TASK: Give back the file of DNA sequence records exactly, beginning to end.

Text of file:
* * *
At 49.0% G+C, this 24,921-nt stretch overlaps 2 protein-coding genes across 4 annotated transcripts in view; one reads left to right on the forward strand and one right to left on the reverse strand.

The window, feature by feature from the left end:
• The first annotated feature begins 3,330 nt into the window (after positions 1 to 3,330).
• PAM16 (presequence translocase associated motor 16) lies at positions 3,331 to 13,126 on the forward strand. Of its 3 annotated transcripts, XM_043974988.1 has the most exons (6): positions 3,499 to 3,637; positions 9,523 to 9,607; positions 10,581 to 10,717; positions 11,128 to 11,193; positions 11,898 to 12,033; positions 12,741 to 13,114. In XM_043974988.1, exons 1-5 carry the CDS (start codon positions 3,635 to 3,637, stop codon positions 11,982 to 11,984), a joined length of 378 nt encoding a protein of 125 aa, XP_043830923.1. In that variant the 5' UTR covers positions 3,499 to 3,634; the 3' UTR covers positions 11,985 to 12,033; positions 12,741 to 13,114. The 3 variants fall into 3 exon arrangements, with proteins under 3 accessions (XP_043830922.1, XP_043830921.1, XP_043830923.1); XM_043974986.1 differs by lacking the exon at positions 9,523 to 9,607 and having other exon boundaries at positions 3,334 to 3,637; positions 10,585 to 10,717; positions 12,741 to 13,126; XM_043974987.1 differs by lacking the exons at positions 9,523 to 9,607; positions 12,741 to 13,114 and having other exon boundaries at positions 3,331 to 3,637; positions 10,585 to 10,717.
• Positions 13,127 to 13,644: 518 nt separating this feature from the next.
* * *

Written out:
At 49.0% G+C, this 24,921-nt stretch overlaps 2 protein-coding genes across 4 annotated transcripts in view; one reads left to right on the forward strand and one right to left on the reverse strand.

The window, feature by feature from the left end:
• The first annotated feature begins 3,330 nt into the window (after positions 1 to 3,330).
• PAM16 (presequence translocase associated motor 16) lies at positions 3,331 to 13,126 on the forward strand. Of its 3 annotated transcripts, XM_043974988.1 has the most exons (6): positions 3,499 to 3,637; positions 9,523 to 9,607; positions 10,581 to 10,717; positions 11,128 to 11,193; positions 11,898 to 12,033; positions 12,741 to 13,114. In XM_043974988.1, exons 1-5 carry the CDS (start codon positions 3,635 to 3,637, stop codon positions 11,982 to 11,984), a joined length of 378 nt encoding a protein of 125 aa, XP_043830923.1. In that variant the 5' UTR covers positions 3,499 to 3,634; the 3' UTR covers positions 11,985 to 12,033; positions 12,741 to 13,114. The 3 variants fall into 3 exon arrangements, with proteins under 3 accessions (XP_043830922.1, XP_043830921.1, XP_043830923.1); XM_043974986.1 differs by lacking the exon at positions 9,523 to 9,607 and having other exon boundaries at positions 3,334 to 3,637; positions 10,585 to 10,717; positions 12,741 to 13,126; XM_043974987.1 differs by lacking the exons at positions 9,523 to 9,607; positions 12,741 to 13,114 and having other exon boundaries at positions 3,331 to 3,637; positions 10,585 to 10,717.
• Positions 13,127 to 13,644: 518 nt separating this feature from the next.